KIEV (Reuters) - Ukraine is resuming electricity supplies to Russian-annexed Crimea, a state energy official said on Monday, more than two weeks after unknown saboteurs blew up power lines to the peninsula causing widespread blackouts.
The power cuts have left some 2 million Crimeans reliant upon emergency generators and caused severe disruption, exposing how dependent the peninsula remains on Ukraine a year and a half after it broke away to join Russia.
"We are in the process of resuming energy supplies," said Igor Boska, regional head of Ukrainian energy utility Ukrenergo.
Russia's annexation of Crimea plunged Kiev's relations with Moscow into a crisis further inflamed by a war between pro-Russian separatists and Ukrainian troops in eastern Ukraine.
Crimea depends on Ukraine for at least 70 percent of its electricity and the first phase of Moscow's planned energy bridge between the peninsula and the Russian mainland is not due to be completed until later this month.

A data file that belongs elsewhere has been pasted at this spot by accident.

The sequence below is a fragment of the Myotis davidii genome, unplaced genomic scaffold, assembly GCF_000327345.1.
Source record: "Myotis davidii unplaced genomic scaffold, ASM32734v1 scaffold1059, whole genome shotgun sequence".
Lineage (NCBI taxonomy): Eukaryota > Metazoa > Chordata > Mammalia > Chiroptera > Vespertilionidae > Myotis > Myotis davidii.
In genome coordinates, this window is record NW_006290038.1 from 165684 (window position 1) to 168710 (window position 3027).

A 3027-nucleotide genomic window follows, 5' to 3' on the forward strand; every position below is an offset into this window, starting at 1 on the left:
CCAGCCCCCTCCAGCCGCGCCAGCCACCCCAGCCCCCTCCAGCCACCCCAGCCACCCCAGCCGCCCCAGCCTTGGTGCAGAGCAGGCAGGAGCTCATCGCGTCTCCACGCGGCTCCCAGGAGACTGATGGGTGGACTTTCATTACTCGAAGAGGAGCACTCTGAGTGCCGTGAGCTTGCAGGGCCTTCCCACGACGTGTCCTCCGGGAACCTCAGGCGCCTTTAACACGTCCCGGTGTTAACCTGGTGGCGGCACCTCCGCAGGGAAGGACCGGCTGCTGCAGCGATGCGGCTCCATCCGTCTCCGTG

Following the power lines' sabotage, pro-Ukrainian activists - including many ethnic Tartars who opposed Crimea's annexation - prevented repairs by blocking access for engineers to pylons in Kherson, a southern region of the Ukrainian mainland .
Tartar leader Lenur Islamov said the engineers had been permitted to continue their work.
"We have allowed (them) to switch the line on," he told the 112 television channel.
Islamov said the Tatars, a Turkish-speaking Muslim community with a long history in Crimea, would petition lawmakers to approve a special law banning all energy supplies to the peninsula.
(Reporting by Pavel Polityuk and Natilia Zinets; Writing by Jack Stubbs; Editing by Toby Chopra)